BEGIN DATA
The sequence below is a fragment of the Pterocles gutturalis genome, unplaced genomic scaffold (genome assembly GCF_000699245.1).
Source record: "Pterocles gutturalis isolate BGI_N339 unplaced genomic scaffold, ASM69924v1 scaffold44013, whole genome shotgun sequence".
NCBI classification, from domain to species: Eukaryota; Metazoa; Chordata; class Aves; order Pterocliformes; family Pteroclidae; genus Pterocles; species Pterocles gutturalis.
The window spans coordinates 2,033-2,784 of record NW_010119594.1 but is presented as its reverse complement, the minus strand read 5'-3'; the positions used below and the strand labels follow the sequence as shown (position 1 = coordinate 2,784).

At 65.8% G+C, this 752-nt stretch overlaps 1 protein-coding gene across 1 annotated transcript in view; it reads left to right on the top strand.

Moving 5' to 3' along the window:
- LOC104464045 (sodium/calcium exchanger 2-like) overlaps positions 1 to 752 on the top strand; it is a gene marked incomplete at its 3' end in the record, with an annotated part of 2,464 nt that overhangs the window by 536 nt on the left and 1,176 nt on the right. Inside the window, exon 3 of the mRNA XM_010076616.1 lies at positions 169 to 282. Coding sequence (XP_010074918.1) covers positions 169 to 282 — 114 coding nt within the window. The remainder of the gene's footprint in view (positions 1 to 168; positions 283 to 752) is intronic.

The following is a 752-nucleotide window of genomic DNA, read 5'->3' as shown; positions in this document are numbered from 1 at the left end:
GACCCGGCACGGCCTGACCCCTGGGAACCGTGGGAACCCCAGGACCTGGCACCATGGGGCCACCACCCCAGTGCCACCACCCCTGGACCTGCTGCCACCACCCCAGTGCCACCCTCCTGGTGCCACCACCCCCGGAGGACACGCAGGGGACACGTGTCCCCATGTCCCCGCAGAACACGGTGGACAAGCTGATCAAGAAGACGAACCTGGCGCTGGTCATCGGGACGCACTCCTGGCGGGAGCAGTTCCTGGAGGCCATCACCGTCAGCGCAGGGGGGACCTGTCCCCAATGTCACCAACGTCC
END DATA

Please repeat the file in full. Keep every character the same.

The sequence below is a fragment of the Pterocles gutturalis genome, unplaced genomic scaffold (genome assembly GCF_000699245.1).
Source record: "Pterocles gutturalis isolate BGI_N339 unplaced genomic scaffold, ASM69924v1 scaffold44013, whole genome shotgun sequence".
NCBI classification, from domain to species: Eukaryota; Metazoa; Chordata; class Aves; order Pterocliformes; family Pteroclidae; genus Pterocles; species Pterocles gutturalis.
The window spans coordinates 2,033-2,784 of record NW_010119594.1 but is presented as its reverse complement, the minus strand read 5'-3'; the positions used below and the strand labels follow the sequence as shown (position 1 = coordinate 2,784).

At 65.8% G+C, this 752-nt stretch overlaps 1 protein-coding gene across 1 annotated transcript in view; it reads left to right on the top strand.

Moving 5' to 3' along the window:
- LOC104464045 (sodium/calcium exchanger 2-like) overlaps positions 1 to 752 on the top strand; it is a gene marked incomplete at its 3' end in the record, with an annotated part of 2,464 nt that overhangs the window by 536 nt on the left and 1,176 nt on the right. Inside the window, exon 3 of the mRNA XM_010076616.1 lies at positions 169 to 282. Coding sequence (XP_010074918.1) covers positions 169 to 282 — 114 coding nt within the window. The remainder of the gene's footprint in view (positions 1 to 168; positions 283 to 752) is intronic.

The following is a 752-nucleotide window of genomic DNA, read 5'->3' as shown; positions in this document are numbered from 1 at the left end:
GACCCGGCACGGCCTGACCCCTGGGAACCGTGGGAACCCCAGGACCTGGCACCATGGGGCCACCACCCCAGTGCCACCACCCCTGGACCTGCTGCCACCACCCCAGTGCCACCCTCCTGGTGCCACCACCCCCGGAGGACACGCAGGGGACACGTGTCCCCATGTCCCCGCAGAACACGGTGGACAAGCTGATCAAGAAGACGAACCTGGCGCTGGTCATCGGGACGCACTCCTGGCGGGAGCAGTTCCTGGAGGCCATCACCGTCAGCGCAGGGGGGACCTGTCCCCAATGTCACCAACGTCC